Peter Wehner claims
AMONG liberals, it’s almost universally assumed that of the two major parties, it’s the Republicans who have become more extreme over the years. That’s a self-flattering but false narrative.
This is not to say the Republican Party hasn’t become a more conservative party. It has. But in the last two decades the Democratic Party has moved substantially further to the left than the Republican Party has shifted to the right. On most major issues the Republican Party hasn’t moved very much from where it was during the Gingrich era in the mid-1990s.
Responding to the first paragraph, Tristero observes
Not a single elected Democrat has called for secession, as Rick Perry did. Not a single elected Democrat defied the Supreme Court to the extent of sending in the National Guard and provoking an insane confrontation with the local police, as Jeb Bush did during Schiavo. Not a single elected Democrat is so anti-reality and anti-science that they believe that if women are "legitimately raped," they will be protected from pregnancy as Todd Akin did.
Oh, sure there are leftwing extremists. Somewhere. But in the Democratic Party? Holding office or positions of power? Puhleeeze.
Additionally, as Bob Cesca points out in a slightly different context, though abortion still is legal
Republican legislatures across red-state America have passed laws that make it almost impossible to actually undergo the (again, totally legal) procedure. Fetal personhood laws, fetal heartbeat laws, waiting-period laws, trans-vaginal ultrasound laws — not to mention one law that made it illegal to operate a women’s health clinic outside of a 60-mile radius of a hospital — have all functioned as de facto abortion bans.
Then there is outspoken different-sex marriage advocate Mike Huckabee, anticipating a Supreme Court decision favorable to same-sex marriage, recently arguing
Judicial review is exactly what we have lived under; we have not lived under judicial supremacy. The Supreme Court can’t make a law; the legislature has to make it, the executive has to sign it and enforce it. The notion that the Supreme Court comes up with a ruling and that automatically subjects the two other branches to following it defies everything there is to equal branches of government.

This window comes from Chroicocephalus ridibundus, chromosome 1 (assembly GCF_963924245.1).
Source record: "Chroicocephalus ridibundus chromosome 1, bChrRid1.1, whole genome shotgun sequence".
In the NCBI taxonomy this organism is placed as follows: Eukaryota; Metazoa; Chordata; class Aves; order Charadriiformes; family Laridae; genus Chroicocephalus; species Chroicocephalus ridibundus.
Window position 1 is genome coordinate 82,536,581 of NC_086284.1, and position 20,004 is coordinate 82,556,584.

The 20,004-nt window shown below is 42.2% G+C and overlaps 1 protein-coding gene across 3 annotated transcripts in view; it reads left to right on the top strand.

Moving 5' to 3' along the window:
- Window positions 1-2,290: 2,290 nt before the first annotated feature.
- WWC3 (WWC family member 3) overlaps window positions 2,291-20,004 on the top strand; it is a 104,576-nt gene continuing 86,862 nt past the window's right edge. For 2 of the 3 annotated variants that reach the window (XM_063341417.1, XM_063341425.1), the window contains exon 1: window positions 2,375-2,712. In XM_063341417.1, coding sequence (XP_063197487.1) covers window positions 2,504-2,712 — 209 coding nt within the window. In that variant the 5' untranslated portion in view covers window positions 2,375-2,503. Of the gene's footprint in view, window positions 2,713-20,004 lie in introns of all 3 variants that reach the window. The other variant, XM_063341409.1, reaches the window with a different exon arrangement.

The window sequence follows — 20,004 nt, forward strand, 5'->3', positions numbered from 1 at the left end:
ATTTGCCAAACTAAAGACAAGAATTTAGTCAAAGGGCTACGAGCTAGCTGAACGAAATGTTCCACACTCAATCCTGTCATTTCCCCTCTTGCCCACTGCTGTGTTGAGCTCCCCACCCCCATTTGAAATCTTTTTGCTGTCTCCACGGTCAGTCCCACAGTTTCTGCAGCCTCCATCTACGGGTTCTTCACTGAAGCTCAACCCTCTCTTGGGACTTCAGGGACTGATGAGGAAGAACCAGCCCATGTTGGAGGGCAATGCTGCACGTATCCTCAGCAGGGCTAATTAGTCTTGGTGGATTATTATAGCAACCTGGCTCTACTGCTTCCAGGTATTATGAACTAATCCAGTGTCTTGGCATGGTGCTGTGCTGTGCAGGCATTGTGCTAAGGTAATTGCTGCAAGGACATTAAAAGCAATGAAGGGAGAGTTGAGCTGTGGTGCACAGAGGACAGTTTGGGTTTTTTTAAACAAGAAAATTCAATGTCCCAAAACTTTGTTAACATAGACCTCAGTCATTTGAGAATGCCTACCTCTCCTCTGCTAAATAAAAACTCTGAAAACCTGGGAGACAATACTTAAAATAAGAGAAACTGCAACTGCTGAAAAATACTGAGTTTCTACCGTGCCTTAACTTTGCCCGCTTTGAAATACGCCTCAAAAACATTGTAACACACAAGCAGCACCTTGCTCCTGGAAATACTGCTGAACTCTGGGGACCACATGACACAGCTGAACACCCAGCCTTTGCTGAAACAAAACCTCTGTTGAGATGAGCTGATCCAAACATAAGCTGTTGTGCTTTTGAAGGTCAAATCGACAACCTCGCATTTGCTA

So much for Marbury v. Madison, checks and balances, and judicial review for Huckabee and GOP presidential hopeful Ben Carson, who as a statesman is an excellent surgeon. We await other Repub politicians, some of whom have decried President Obama as a tyrant, calling out Huckabee and Carlson for suggesting Congress can ignore the Court.
We don't, however, have to wait to determine the GOP position on income taxes, wherein cutting taxes for the wealthy is akin to godliness, or at least to sex within traditional marriage for the purpose of procreation. The GOP always has been rhetorically opposed to "tax and spend," unless it's Repub Presidents doing the spending- as they do more prolifically than Democratic Presidents (chart of public employment from Calculated Risk via Steven Greenhouse).
About the progressive income tax, they are clear, as we learned during the August, 2011 Repub presidential debate (video below) when co-moderator Brett Baier
phrased it this way: “I’m going to ask a question to everyone here on the stage. Say you had a deal, a real spending cuts deal, 10-to-1, as Byron said, spending cuts to tax increases…. Who on this stage would walk away from that deal? Can you raise your hand if you feel so strongly about not raising taxes, you’d walk away on the 10-to-1 deal?”
All eight candidates raised their hand. Literally all of them, if offered a debt-reduction deal that’s 10-to-1 in their favor, would simply refuse.
Now, that's bipartisanship.